(2) Telephone repeaters, termination sets, impedance compensators, pulse link repeaters, echo suppressors and other intermediate transmission amplification and balancing equipment except that included in switchboards.

(3) Radio transmitters, receivers, repeaters and other radio central office equipment except message switching equipment associated with radio systems.

(4) Composite ringers, line signaling and switching pad circuits.

(5) Concentration equipment.

(6) Composite sets and repeating coils.

(7) Program transmission amplifiers, monitoring devices and volume indicators.

(8) Testboards, test desks, repair desks and patch bays, including those provided for test and control, and for transmission testing.

(b) For apportionment among the operations, the cost of circuit equipment is assigned to the following subsidiary categories:

(1) Exchange Circuit Equipment—Category 4.1. (i) Wideband Exchange Line Circuit Equipment—Category 4.11.

(ii) Exchange Trunk Circuit Equipment (Wideband and Non-Wideband)—Category 4.12.

(iii) Exchange Line Circuit Equipment Excluding Wideband—Category 4.13.

(2) Interexchange Circuit Equipment—Category 4.2. (i) Interexchange Circuit Equipment Furnished to Another Company for Interstate Use—Category 4.21.

(ii) Interexchange Circuit Equipment Used for Wideband Services including Satellite and Earth Station Equipment used for Wideband Service—Category 4.22.

(iii) All Other Interexchange Circuit Equipment—Category 4.23.

(3) Host/Remote Message Circuit Equipment—Category 4.3.

(4) In addition, for the purpose of identifying and separating property associated with special services, circuit equipment included in Categories 4.12 (other than wideband equipment) 4.13 and 4.23 is identified as either basic circuit equipment, i.e., equipment that performs functions necessary to provide and operate channels suitable for voice transmission (telephone grade channels), or special circuit equipment, i.e., equipment that is peculiar to special service circuits. Carrier telephone terminals and carrier telephone repeaters are examples of basic circuit equipment in general use, while audio program transmission amplifiers, bridges, monitoring devices and volume indicators are examples of special circuit equipment in general use. Cost of exchange circuit equipment included in Categories 4.12 and 4.13 and the interexchange circuit equipment in Categories 4.21, 4.22 and 4.23 are segregated between basic circuit equipment and special circuit equipment only at those locations where amounts of interexchange and exchange special circuit equipment are significant. Where such segregation is not made, the total costs in these categories are classified as basic circuit equipment.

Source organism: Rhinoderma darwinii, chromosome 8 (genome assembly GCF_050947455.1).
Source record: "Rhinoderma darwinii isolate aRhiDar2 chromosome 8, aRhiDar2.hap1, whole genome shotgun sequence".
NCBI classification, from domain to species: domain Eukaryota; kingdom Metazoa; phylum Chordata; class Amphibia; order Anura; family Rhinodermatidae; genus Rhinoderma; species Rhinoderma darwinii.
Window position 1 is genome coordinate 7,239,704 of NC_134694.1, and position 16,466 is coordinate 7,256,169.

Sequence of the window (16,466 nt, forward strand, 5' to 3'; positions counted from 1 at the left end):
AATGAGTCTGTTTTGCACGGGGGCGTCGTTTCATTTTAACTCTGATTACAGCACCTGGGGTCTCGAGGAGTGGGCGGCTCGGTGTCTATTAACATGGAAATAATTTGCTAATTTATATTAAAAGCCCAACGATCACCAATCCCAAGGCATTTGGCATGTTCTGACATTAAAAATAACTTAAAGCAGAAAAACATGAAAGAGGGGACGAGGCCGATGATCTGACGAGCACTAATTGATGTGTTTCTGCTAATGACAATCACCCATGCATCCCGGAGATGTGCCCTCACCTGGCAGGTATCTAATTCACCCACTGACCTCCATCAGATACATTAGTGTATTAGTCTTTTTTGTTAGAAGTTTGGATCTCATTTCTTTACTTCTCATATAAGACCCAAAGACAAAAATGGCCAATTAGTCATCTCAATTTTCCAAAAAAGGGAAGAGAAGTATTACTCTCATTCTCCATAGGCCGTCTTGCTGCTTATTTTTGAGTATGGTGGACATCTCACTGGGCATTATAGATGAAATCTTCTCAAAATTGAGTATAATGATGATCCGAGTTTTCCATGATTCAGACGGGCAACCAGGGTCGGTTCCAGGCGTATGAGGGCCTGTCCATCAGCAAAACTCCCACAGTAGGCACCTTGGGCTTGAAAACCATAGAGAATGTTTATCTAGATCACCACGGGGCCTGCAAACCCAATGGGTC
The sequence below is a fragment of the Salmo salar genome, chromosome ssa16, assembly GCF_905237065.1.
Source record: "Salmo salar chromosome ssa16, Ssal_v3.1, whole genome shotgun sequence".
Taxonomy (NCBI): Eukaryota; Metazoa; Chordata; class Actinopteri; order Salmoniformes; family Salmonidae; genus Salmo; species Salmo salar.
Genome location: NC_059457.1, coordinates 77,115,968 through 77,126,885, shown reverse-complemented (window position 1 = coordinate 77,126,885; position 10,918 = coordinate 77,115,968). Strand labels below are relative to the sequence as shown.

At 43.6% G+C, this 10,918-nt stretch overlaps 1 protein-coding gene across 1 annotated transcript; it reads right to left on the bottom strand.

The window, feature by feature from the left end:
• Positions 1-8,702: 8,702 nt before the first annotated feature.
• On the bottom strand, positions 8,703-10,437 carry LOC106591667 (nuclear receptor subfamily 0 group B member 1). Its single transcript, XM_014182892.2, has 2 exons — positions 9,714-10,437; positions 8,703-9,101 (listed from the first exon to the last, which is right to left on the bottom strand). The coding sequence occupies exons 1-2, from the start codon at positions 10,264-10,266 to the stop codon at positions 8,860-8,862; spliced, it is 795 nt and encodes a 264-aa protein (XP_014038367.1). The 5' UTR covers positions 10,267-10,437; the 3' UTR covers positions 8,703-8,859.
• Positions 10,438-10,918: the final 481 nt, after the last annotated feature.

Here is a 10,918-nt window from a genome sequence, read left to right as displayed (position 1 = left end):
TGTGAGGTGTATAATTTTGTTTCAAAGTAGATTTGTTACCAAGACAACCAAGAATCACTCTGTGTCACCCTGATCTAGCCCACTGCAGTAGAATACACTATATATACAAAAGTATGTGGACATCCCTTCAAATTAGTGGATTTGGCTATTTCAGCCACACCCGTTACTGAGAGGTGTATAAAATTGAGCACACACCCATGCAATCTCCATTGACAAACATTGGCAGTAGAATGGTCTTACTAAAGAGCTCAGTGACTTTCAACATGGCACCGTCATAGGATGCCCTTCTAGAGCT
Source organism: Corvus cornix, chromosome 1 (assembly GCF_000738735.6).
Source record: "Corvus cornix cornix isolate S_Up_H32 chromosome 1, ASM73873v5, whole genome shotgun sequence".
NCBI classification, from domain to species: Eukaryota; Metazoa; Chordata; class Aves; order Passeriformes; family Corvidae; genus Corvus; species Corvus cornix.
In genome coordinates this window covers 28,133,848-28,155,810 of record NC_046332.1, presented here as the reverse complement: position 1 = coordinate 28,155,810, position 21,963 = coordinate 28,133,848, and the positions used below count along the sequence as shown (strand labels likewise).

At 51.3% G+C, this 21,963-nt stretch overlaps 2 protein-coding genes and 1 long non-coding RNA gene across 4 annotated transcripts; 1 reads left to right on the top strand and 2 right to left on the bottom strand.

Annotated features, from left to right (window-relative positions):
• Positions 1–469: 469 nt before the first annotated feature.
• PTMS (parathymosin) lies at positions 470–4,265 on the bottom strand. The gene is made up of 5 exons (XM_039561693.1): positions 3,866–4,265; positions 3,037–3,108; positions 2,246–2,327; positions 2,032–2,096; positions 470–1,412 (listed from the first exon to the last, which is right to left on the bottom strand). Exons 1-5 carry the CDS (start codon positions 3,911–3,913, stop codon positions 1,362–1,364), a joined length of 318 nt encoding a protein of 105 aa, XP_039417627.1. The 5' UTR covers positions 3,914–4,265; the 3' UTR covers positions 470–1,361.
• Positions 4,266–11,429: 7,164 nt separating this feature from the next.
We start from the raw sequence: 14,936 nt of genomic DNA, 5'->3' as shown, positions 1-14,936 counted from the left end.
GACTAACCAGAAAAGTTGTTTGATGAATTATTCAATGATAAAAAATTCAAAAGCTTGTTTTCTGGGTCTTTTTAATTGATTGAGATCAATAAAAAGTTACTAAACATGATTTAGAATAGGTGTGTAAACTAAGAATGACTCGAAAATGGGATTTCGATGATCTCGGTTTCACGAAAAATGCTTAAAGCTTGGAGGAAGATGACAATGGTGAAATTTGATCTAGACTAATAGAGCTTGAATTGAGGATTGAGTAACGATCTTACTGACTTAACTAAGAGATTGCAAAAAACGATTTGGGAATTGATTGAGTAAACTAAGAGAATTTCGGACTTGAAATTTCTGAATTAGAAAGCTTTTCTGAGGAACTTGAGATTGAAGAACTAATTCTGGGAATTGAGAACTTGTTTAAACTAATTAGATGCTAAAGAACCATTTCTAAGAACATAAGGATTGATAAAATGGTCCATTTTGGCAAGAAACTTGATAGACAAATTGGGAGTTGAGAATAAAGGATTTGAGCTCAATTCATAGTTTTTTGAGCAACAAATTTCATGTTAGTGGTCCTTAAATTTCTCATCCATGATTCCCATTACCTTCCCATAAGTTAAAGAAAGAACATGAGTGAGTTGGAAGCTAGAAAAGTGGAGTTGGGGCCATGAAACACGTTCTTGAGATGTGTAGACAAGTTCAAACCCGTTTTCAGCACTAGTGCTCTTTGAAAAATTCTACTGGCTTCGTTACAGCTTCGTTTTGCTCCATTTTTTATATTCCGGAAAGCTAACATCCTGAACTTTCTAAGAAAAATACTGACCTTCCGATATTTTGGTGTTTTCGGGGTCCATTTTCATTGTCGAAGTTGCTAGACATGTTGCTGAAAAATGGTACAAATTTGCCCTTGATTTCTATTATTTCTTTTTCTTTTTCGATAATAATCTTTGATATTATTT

(5) Effective July 1, 2001, through December 31, 2024, study areas subject to price cap regulation, pursuant to §61.41, shall assign the average balance of Account 2230 to the categories/subcategories as specified in §36.126(b)(1) through (b)(4) based on the relative percentage assignment of the average balance of Account 2230 (or, if Accounts 2231 and 2232 were required to be maintained at the applicable time, the average balances of Accounts 2231 and 2232) costs to these categories/subcategories during the twelve-month period ending December 31, 2000.

(6) Effective July 1, 2001, through December 31, 2024, study areas subject to price cap regulation, pursuant to §61.41 of this chapter, shall assign the average balance of Account 2230 to the categories/subcategories as specified in paragraphs (b)(1) through (4) of this section based on the relative percentage assignment of the average balance of Account 2230 (or, if Accounts 2231 and 2232 were required to be maintained at the applicable time, the average balances of Accounts 2231 and 2232) costs to these categories/subcategories during the twelve-month period ending December 31, 2000.

(c) Apportionment of Exchange Circuit Equipment Among the Operations: